I often talk with atheists, since atheists are human beings deserving of respect and I used to claim to be one. I say “claim” because if an atheist is defined as someone who is certain there is no God, then after awhile I had to admit that no can be certain of that.
We can choose to believe things based on probabilities as we perceive them, which is what humans do all the time, but then non-believers would have to admit, if honest, that they are then agnostic (nothing can be known.) That’s what I claimed next; not only did I not know, but nobody else knew, either. That last part may have been a bit arrogant.
In a recent Twitter discussion with an atheist who I think is a good person, I pointed out that what we think we know, we got from other people. Personal experience is more convincing evidence. She asked what was my personal experience with God and I cannot answer in 140 characters on Twitter.
First, a precaution. We are all, myself included, prone to Confirmation Bias. It has been demonstrated repeatedly that we filter all new information through our pre-existing worldview. Well, what else could we do? Filter it through other people’s worldview?
If information hits the filter and jars our pre-existing worldview, we want to ignore it, minimize it or explain it away. This sounds a bit stupid, but it serves to protect our entire system of beliefs, which, let’s face it, have kept us alive up to that point, so they can’t all be bad. We feel very uncomfortable when our belief system is challenged, as you may have noticed.
We often get angry and defensive. It’s just humans being human. It is impossible to force a person to believe a thing, even if it’s true. The best we can do is to encourage an open mind. So I suspect a militant atheist would take my and other people’s experiences with God as baloney, insanity, or brain quirks. Anything but an actual experience with God, since they hold a preconception that there is no God. But here goes anyway; mine is the last one.
C.S. Lewis (1898-1963)
C.S. Lewis was an atheist professor at Oxford and author of The Chronicles of Narnia, among other works. His story is kind of funny and I’ll let him tell it:
“You must picture me alone in that room at Magdalen, night after night, feeling, whenever my mind lifted even for a second from my work, the steady, unrelenting approach of Him whom I so earnestly desired not to meet. That which I greatly feared had at last come upon me. In the Trinity Term of 1929 I gave in, and admitted that God was God, and knelt and prayed: perhaps, that night, the most dejected and reluctant convert in all England” (Surprised By Joy, ch. 14, p. 266).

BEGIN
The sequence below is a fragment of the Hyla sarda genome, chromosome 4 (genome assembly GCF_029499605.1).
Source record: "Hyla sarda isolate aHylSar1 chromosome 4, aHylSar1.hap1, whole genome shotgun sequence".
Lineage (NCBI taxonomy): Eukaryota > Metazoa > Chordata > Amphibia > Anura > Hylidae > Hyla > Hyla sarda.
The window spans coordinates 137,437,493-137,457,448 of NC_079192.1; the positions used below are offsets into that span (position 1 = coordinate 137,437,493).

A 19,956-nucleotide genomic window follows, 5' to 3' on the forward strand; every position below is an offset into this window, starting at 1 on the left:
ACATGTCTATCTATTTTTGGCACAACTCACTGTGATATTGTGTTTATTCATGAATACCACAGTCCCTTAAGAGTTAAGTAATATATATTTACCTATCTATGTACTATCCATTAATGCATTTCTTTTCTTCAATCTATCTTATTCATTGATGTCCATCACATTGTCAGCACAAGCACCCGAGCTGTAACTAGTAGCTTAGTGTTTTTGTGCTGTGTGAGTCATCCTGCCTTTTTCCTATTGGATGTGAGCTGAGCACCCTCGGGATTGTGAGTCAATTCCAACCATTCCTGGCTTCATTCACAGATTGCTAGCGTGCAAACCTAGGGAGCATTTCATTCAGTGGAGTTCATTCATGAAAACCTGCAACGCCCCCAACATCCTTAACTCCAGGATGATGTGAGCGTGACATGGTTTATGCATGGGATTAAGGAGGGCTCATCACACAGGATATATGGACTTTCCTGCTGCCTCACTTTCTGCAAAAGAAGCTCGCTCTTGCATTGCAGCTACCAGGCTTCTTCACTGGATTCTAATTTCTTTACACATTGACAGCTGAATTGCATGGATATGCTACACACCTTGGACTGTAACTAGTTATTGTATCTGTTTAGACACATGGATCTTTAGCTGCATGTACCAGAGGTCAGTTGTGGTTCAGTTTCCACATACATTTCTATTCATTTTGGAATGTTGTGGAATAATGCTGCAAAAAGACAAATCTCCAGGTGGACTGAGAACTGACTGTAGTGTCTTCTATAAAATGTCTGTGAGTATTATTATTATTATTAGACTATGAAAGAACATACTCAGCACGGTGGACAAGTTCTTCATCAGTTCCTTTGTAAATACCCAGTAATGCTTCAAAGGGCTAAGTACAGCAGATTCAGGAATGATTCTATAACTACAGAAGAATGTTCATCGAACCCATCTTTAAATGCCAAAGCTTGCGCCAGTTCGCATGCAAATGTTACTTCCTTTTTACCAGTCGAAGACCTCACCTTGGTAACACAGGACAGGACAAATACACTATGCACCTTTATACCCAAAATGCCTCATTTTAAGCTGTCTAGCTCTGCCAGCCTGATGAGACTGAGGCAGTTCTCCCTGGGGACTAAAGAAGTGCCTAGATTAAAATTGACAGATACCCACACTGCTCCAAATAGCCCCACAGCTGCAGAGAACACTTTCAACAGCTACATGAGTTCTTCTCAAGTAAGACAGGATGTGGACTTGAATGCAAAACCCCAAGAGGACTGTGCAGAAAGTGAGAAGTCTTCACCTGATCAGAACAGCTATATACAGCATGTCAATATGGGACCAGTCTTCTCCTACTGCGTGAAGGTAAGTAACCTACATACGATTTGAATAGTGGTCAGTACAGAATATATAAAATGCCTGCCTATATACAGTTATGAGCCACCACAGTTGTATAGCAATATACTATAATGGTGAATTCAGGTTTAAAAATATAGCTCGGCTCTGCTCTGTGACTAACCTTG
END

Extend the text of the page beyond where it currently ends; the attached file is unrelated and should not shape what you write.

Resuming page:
Blaise Pascal (1623-1662) mathematician, physicist, inventor
He lived what most of us would consider a good Christian life and after his death this note was found, dated 1654:
“From about half-past ten in the evening until about half-past twelve … FIRE … God of Abraham, the God of Isaac, the God of Jacob, and not of the philosophers and savants. Certitude. Certitude. Feeling. Joy. Peace.”
Charles Finney (1792-1875) was an American lawyer who gave his local pastor a hard time. A logical man, he did not like emotionalism.
North of the village lay a piece of woods, and I turned and bent my course toward these woods, feeling that I must be alone, and away from all human eyes and ears, so that I could pour out my prayer to God.
But still my pride showed itself. As I went over the hill, it occurred to me that someone might see me and suppose that I was going away to pray. Probably there was not a person on earth that would have suspected such a thing, had he seen me going. But so great was my pride, and so much was I possessed with the fear of man, that I crept along under the fence, till I got so far out of sight that no one could see me. Then I penetrated into the woods and knelt down for prayer, vowing that I would give my heart to God, or never come down from the woods again.
As I returned to the village, I found that my mind had become wonderfully quiet and peaceful. No words can express the love that was in my heart.
Watchman Nee (1903-1972) was a brilliant law student born in China, who wanted to have all the facts before he made up his mind. He wrote several books after his conversion and was jailed by Mao in 1952. He died in prison in 1972 and left this note for his relatives who would come to pick up his ashes: “Christ is the Son of God, died for all to redeem their sins, raised in the third day–this is the greatest fact in the universe. I died because I believe in Christ.”